* Web-Only News Site Stumbles
* Mystery Donor Mystifies
* Times Fdn Suspends Gifts
* Youth Volunteering Less
Here are the stories that interest me this morning, along with my take on why they might be of interest to nonprofits and community organizations:
- Rocky Mountain News web-only news site stumbles. INDenver Times, an online-only news source built on the ashes of the shuttered Rocky Mountain News, had planned to go live as a subscription service on May 4. Financial backers killed the launch date, after falling far short of the 50,000 subscriber goal. Reports say the site only had 3,000 subscribers. Investors have scaled back the operation.
- My take: As one of the first paper-to-Internet conversions, this was closely watched and it’s a shame. I think it says more about the difficulties of succeeding with a subscription model (Slate had long ago tried it and abandoned it) than it does about the financial viability of newsgathering in general. (Side note: I was one of the people who plunked down money for a Slate subscription.)
- Mystery donor giving millions to women-led colleges. Someone is giving anonymous gifts of between $1 million and $10 million to a variety of colleges. Anonymous donations are not new, but in this case there’s a twist: not even the institutions know who the donor is. The person (or persons) has given up to $68.5 million, according to reports. All the recipient colleges so far are led by women.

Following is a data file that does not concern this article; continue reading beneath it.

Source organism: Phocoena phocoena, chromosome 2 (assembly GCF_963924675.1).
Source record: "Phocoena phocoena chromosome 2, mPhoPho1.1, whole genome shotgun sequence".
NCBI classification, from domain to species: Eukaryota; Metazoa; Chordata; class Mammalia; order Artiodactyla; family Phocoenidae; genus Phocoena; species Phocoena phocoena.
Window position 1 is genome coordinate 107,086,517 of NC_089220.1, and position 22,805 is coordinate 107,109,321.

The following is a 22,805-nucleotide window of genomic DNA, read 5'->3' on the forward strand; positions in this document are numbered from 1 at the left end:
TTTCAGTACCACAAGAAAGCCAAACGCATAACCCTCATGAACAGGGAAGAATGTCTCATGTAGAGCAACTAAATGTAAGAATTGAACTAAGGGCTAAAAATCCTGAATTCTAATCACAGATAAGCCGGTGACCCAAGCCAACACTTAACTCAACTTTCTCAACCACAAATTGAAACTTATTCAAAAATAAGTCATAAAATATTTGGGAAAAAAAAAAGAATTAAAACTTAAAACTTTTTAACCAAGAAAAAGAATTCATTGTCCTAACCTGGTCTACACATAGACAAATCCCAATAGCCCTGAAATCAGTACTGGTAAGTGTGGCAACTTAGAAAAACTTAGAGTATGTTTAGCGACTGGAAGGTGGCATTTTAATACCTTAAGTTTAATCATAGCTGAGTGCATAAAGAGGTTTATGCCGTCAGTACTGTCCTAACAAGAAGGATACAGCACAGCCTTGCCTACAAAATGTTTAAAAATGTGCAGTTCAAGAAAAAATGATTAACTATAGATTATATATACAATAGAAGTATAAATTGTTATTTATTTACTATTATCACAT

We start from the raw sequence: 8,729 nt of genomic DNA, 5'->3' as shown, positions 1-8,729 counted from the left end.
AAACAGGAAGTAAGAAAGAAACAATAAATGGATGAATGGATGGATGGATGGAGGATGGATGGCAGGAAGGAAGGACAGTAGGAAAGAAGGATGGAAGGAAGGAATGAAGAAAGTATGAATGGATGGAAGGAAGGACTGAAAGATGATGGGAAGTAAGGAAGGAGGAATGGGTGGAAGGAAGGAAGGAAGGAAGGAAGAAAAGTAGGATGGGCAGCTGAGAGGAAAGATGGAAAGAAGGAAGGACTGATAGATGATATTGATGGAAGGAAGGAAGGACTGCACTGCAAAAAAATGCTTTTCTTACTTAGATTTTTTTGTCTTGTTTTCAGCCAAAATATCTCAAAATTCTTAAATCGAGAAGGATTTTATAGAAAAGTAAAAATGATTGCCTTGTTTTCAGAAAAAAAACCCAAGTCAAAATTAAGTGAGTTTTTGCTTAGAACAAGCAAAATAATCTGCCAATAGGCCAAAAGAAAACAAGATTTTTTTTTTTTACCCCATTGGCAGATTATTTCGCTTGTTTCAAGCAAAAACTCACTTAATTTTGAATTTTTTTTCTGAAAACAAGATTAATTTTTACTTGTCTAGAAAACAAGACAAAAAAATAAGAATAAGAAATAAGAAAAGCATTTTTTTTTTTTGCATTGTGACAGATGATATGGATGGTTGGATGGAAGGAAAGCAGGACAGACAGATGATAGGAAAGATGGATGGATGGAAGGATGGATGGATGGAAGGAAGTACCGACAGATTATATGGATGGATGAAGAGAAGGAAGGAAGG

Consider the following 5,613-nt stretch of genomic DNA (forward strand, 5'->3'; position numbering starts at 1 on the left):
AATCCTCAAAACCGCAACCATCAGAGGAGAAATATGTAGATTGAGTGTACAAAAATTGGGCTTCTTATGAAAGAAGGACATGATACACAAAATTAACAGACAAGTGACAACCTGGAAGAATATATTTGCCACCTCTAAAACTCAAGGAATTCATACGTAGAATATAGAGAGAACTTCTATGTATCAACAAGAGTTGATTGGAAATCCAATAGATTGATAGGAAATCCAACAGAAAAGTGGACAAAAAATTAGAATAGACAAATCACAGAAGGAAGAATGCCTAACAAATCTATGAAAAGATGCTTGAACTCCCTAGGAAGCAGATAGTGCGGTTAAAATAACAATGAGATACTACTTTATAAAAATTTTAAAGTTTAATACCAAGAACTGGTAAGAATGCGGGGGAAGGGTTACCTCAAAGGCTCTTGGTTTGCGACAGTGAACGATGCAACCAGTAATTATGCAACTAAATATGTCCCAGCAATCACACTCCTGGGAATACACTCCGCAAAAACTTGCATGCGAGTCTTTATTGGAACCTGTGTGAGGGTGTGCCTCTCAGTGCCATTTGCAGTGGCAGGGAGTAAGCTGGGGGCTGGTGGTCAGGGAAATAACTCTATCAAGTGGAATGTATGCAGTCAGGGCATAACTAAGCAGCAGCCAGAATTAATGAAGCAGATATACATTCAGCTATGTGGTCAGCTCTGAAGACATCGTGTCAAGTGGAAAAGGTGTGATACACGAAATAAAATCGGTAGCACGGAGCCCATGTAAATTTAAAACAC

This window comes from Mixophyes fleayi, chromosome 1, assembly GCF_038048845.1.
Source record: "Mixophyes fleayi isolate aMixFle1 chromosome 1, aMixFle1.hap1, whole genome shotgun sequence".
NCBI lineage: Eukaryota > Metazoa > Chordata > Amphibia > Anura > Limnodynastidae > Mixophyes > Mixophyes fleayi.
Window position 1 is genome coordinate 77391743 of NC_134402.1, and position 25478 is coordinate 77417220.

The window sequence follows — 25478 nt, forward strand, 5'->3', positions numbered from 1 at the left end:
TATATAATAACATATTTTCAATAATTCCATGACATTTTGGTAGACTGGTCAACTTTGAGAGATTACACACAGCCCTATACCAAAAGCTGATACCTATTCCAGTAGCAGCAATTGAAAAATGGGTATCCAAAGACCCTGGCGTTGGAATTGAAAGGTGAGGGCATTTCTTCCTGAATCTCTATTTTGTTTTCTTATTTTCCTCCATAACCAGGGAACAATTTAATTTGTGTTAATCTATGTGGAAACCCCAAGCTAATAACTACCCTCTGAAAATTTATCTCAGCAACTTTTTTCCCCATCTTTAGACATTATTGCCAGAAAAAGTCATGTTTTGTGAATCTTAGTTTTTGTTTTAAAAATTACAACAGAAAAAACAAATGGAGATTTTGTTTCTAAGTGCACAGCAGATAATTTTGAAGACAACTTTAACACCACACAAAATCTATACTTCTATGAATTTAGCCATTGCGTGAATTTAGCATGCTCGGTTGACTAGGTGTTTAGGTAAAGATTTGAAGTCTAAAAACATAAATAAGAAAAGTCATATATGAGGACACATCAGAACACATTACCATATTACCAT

- My take: Nice to see some good news. Even nicer to see a donor so focused on mission that they are utterly allergic to publicity.
- New York Times Foundation suspends giving. The New York Times announced that it would cease (“suspend”) giving through its foundation as well as through the Boston Globe Foundation. Current commitments will be honored but no new ones will be made. Starting May 22, the foundation will also cease matching Times employee charitable contributions.
- My take: A shame but no surprise. Two trends at work here. Obviously, newspapers are on the ropes so cutting giving makes sense. But corporate philanthropy overall continues to wither. The growth area for nonprofits to look is individual donors, for a host of reasons I will detail in a separate post.
- Youth volunteering down. According to a report by CIRCLE, for the first time since 9/11 youth volunteering has dipped, though it remains above the rate for parents.
- My take: We may see a resurgence of public service from the new Serve America Act, but organizations still need to think creatively about how they can best use volunteers.
Thanks for reading,